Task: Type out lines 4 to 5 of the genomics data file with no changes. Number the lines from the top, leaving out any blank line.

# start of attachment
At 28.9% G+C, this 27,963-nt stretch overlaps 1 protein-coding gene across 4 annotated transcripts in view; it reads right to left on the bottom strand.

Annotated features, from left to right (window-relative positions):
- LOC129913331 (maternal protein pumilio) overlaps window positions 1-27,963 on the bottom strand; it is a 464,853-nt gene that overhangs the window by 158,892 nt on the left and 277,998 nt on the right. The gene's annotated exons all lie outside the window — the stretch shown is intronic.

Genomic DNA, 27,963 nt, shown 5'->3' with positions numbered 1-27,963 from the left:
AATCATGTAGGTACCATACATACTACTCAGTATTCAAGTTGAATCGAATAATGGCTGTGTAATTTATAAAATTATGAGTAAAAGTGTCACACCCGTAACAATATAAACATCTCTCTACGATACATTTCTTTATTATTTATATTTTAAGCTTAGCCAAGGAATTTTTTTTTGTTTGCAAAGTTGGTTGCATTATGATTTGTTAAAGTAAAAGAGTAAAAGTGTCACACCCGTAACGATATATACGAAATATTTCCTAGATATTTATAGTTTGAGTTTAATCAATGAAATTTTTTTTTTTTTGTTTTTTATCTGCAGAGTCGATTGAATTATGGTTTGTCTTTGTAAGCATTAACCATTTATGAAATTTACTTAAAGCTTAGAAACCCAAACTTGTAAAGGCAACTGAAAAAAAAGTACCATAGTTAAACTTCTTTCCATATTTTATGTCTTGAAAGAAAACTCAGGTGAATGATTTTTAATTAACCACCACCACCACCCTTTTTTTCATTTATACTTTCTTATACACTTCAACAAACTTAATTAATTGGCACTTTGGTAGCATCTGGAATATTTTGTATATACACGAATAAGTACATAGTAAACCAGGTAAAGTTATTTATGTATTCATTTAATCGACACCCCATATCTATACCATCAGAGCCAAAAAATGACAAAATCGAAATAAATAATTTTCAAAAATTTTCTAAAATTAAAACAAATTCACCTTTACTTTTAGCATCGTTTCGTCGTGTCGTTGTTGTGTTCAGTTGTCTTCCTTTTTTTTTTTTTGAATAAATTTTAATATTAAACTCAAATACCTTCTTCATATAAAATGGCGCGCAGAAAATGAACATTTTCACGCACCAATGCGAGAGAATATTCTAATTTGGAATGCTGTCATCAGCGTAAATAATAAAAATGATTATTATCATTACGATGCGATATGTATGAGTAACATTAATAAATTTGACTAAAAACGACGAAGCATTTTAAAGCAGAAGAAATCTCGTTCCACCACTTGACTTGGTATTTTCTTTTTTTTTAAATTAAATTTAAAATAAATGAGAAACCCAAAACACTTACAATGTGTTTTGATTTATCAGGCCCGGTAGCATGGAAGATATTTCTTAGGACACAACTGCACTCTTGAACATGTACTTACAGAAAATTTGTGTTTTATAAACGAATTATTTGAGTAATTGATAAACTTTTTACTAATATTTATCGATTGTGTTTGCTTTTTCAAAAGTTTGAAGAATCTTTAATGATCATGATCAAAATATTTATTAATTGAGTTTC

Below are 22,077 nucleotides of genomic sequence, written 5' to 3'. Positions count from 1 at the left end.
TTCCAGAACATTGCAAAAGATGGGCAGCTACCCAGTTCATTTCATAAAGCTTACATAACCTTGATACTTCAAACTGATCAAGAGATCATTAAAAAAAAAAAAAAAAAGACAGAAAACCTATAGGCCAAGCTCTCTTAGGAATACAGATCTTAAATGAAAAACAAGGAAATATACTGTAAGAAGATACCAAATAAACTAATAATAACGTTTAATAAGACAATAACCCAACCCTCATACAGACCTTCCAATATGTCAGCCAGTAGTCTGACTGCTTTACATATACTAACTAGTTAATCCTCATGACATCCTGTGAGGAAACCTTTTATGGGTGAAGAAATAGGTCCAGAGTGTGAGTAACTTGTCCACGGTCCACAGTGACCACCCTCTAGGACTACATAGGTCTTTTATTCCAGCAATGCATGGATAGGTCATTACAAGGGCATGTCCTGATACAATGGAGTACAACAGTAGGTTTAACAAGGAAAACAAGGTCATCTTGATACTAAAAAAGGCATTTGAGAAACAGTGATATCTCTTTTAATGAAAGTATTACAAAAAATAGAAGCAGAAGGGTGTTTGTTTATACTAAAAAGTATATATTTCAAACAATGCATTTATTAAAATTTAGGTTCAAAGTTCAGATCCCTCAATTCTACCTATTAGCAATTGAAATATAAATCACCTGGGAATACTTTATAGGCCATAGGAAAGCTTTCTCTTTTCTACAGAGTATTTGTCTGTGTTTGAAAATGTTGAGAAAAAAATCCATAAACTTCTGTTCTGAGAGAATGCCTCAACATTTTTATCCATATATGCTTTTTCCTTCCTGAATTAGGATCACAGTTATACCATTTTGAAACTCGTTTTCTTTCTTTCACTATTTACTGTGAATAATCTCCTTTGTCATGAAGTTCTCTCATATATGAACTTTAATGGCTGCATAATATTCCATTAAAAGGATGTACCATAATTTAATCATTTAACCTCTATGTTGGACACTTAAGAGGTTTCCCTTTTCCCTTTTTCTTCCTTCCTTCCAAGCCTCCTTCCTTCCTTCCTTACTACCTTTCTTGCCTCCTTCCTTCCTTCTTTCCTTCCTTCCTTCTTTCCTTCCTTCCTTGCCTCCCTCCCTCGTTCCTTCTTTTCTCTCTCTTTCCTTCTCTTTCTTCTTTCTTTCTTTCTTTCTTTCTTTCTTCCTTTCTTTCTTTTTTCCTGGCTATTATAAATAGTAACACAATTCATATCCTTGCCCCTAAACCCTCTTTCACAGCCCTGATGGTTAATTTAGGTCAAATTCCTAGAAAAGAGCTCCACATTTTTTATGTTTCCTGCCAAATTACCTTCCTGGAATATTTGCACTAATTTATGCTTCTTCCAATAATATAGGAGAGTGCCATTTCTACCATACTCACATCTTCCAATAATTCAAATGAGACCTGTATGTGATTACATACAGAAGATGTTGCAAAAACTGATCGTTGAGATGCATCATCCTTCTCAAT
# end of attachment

Genomic DNA, 27,963 nt, shown 5'->3' with positions numbered 1-27,963 from the left:
AATCATGTAGGTACCATACATACTACTCAGTATTCAAGTTGAATCGAATAATGGCTGTGTAATTTATAAAATTATGAGTAAAAGTGTCACACCCGTAACAATATAAACATCTCTCTACGATACATTTCTTTATTATTTATATTTTAAGCTTAGCCAAGGAATTTTTTTTTGTTTGCAAAGTTGGTTGCATTATGATTTGTTAAAGTAAAAGAGTAAAAGTGTCACACCCGTAACGATATATACGAAATATTTCCTAGATATTTATAGTTTGAGTTTAATCAATGAAATTTTTTTTTTTTTGTTTTTTATCTGCAGAGTCGATTGAATTATGGTTTGTCTTTGTAAGCATTAACCATTTATGAAATTTACTTAAAGCTTAGAAACCCAAACTTGTAAAGGCAACTGAAAAAAAAGTACCATAGTTAAACTTCTTTCCATATTTTATGTCTTGAAAGAAAACTCAGGTGAATGATTTTTAATTAACCACCACCACCACCCTTTTTTTCATTTATACTTTCTTATACACTTCAACAAACTTAATTAATTGGCACTTTGGTAGCATCTGGAATATTTTGTATATACACGAATAAGTACATAGTAAACCAGGTAAAGTTATTTATGTATTCATTTAATCGACACCCCATATCTATACCATCAGAGCCAAAAAATGACAAAATCGAAATAAATAATTTTCAAAAATTTTCTAAAATTAAAACAAATTCACCTTTACTTTTAGCATCGTTTCGTCGTGTCGTTGTTGTGTTCAGTTGTCTTCCTTTTTTTTTTTTTGAATAAATTTTAATATTAAACTCAAATACCTTCTTCATATAAAATGGCGCGCAGAAAATGAACATTTTCACGCACCAATGCGAGAGAATATTCTAATTTGGAATGCTGTCATCAGCGTAAATAATAAAAATGATTATTATCATTACGATGCGATATGTATGAGTAACATTAATAAATTTGACTAAAAACGACGAAGCATTTTAAAGCAGAAGAAATCTCGTTCCACCACTTGACTTGGTATTTTCTTTTTTTTTAAATTAAATTTAAAATAAATGAGAAACCCAAAACACTTACAATGTGTTTTGATTTATCAGGCCCGGTAGCATGGAAGATATTTCTTAGGACACAACTGCACTCTTGAACATGTACTTACAGAAAATTTGTGTTTTATAAACGAATTATTTGAGTAATTGATAAACTTTTTACTAATATTTATCGATTGTGTTTGCTTTTTCAAAAGTTTGAAGAATCTTTAATGATCATGATCAAAATATTTATTAATTGAGTTTC